The Parliamentary Gazetteer of Ireland: Adapted to the New Poor-law, Franchise, Municipal and Ecclesiastical Arrangements, and Compiled with a Special Reference to the Lines of Railroad and Canal Communication, as Existing in 1814-45, Volume 3
A. Fullarton and Company, 1846 - Ireland
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13 mile 24 miles a-year acres barony barony of Lower barony of Upper boundary boys castle Catholic parochial arrangement chiefly in agriculture chiefly on property church Connaught consists Cork demesne directing of labour dispensary Dublin east extreme breadth Fairs are held Families dependent chiefly Families employed chiefly feet above sea-level Galway girls glebe Gross income hamlet Houses Island Kilkenny Killaloe land late Board Leinster Length Limerick London Hibernian Society Lough Lough Derg manual labour manufactures and trade means not specified Meath miles south-west mountains Munster Navan nett Newry north-east north-north-east north-west parish perches Poor-law union principal property and professions Protestants amounted read nor write river river Barrow rivulet road Roman Catholic Roman Catholic chapel Roman Catholic parochial roods Roscommon ruins salaried seats separate benefice Shannon situated Sligo south-east summit surface Tithe composition town townlands Ulster vicarage vicinity village Wexford
Page 309 - THE harp that once through Tara's halls The soul of music shed, Now hangs as mute on Tara's walls As if that soul were fled. So sleeps the pride of former days, So glory's thrill is o'er, And hearts that once beat high for praise Now feel that pulse no more.
Page 309 - Tara's walls As if that soul were fled. So sleeps the pride of former days, So glory's thrill is o'er, And hearts that once beat high for praise Now feel that pulse no more. No more to chiefs and ladies bright The harp of Tara swells : The chord alone, that breaks at night, Its tale of ruin tells. Thus Freedom now so seldom wakes, The only throb she gives Is when some heart indignant breaks, To show that still she lives.
Page 179 - Whilst this was doing, I employed that part of the army which was with me, in fortifying a neck of land, where I designed to leave a party to keep in the Irish on this side, that I might be at liberty with the greatest part of the horse and foot to look after the enemy abroad, and to receive and convoy such boats, and other things necessary, as the commissioners sent us by sea. When we had received our boats, each of which was capable of containing...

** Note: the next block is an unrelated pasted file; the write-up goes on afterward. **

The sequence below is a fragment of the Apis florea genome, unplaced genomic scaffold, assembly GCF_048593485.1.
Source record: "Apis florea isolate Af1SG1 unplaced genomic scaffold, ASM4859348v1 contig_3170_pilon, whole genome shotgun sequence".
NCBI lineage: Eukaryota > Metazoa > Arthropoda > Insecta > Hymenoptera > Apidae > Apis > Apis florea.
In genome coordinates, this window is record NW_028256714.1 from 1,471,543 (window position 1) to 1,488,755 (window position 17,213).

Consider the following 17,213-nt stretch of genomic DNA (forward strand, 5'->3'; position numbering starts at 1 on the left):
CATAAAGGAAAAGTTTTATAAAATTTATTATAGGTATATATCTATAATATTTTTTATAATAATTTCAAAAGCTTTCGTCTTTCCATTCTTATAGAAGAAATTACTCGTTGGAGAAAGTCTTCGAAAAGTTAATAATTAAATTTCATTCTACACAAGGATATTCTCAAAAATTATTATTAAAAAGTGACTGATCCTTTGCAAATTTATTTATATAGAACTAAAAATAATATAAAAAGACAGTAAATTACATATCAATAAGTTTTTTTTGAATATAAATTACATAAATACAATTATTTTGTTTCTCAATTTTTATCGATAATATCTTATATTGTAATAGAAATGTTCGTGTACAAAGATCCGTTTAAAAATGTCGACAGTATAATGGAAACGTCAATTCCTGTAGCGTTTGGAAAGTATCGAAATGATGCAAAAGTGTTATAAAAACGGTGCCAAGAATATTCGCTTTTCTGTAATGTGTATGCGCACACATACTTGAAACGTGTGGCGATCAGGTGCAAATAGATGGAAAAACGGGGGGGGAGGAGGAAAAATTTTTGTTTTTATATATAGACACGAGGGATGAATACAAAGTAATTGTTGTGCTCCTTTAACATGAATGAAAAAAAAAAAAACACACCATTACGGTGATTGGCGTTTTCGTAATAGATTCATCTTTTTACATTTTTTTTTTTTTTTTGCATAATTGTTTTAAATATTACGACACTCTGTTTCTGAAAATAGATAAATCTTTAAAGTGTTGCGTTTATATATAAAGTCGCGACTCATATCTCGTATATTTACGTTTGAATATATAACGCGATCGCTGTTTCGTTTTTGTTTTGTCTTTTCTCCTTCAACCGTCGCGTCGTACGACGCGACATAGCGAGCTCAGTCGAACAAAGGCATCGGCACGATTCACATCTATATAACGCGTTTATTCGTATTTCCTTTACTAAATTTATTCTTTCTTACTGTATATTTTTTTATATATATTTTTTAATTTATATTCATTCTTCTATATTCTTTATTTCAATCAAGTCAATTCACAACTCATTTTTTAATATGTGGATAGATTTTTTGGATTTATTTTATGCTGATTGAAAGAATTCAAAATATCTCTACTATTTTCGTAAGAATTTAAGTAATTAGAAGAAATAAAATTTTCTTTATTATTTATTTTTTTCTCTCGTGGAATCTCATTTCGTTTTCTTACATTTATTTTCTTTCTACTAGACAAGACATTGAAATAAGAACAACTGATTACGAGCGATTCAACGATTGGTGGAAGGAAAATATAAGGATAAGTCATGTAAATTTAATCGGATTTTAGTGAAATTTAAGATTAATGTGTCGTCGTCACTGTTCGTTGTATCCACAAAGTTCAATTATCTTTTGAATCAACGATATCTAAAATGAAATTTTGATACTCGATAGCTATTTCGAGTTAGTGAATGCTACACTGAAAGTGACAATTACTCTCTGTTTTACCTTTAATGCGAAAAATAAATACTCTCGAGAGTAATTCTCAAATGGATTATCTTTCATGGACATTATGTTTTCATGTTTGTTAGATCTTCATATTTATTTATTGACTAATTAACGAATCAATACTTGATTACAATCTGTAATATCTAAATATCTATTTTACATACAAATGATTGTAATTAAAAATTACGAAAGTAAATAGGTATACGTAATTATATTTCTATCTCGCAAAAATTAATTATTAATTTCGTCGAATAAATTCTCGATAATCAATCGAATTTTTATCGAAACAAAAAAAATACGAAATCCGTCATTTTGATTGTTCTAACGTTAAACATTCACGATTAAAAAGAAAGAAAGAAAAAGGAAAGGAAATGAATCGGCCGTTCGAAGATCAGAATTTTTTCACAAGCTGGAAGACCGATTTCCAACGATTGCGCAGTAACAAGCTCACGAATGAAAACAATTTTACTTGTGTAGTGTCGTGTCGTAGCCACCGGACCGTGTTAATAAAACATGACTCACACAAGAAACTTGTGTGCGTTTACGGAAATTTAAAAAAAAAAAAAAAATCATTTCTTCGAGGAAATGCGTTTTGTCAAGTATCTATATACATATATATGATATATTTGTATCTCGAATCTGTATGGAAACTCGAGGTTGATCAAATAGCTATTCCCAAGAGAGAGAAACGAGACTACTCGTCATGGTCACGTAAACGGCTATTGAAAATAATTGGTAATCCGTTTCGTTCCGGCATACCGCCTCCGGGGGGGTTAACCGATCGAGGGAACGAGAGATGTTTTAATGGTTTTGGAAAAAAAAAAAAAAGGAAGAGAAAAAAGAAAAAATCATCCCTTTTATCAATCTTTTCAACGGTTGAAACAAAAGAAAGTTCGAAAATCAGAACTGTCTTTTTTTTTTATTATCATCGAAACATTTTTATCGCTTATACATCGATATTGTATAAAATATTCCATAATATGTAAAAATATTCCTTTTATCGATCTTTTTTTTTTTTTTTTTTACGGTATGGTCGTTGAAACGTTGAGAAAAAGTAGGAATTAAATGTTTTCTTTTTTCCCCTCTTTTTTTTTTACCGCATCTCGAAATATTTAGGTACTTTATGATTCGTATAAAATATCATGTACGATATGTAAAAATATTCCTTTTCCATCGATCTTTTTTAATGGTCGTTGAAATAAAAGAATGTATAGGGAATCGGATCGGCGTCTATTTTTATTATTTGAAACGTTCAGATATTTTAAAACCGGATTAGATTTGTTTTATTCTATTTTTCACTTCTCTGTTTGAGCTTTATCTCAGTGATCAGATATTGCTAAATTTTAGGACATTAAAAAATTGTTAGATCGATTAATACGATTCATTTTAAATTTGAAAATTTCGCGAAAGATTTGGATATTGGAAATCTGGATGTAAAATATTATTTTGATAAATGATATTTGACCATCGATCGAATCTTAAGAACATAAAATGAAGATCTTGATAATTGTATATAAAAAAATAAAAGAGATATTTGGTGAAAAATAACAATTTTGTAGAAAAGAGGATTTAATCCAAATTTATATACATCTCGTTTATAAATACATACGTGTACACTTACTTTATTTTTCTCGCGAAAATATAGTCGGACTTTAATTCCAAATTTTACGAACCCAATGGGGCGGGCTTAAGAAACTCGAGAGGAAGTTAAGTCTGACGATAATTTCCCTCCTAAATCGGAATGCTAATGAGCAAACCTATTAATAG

Page 256 - The Creeping Mountain stands to the southwest of this stream, and presents to the view a huge rock, resembling at a distance an old fortification, very high, overhanging, and detached, as it were, from the eastern side of the mountain.
Page 199 - You might have supposed that sound had no existence here, were it not that now and then a hawk shrieked while cowering over the mountain top, or a lamb bleated beneath, as it ran to its mother — I could have gone to sleep here, and dreamt of heaven purchased for poor sinners like me by a Saviour's blood ; I did at any rate praise the God of nature and of grace, and drew near to him in Christ, grateful for all his blessings and all his wonders of creating and redeeming love.
Page 199 - ... lake. These Tarns looked like mirrors set in the mountain's side to reflect the upright sun ; and five or six of such sheets of silver presented themselves, until at the very root of the mountain, a large expanse of water, a mile or two over, studded with islands, sufficiently wooded to be ornamental, finished the whole picture, and formed the last beauty and curiosity I shall record of this surpassingly interesting hill.
Page 132 - The chairs were in several instances composed of walnut tree and oak, massive and heavy, although rudely carved. Chests contained, as we were told, the house linen and woollen, and the wardrobes of the inhabitants. The elders of the family preserve, in a great degree, the language, customs and religion of their old country, but the younger mingle and marry with their Irish neighbours. The men are tall, fine, stout fellows, as our Irish friend said,
Page 310 - Roadanus and a bishop that was with him took their bells, which they rung hardly, and cursed the king and place, and prayed God that no king or queen ever after would or could dwell in Tara, and that it should be waste forever, without court or palace, as it fell out accordingly.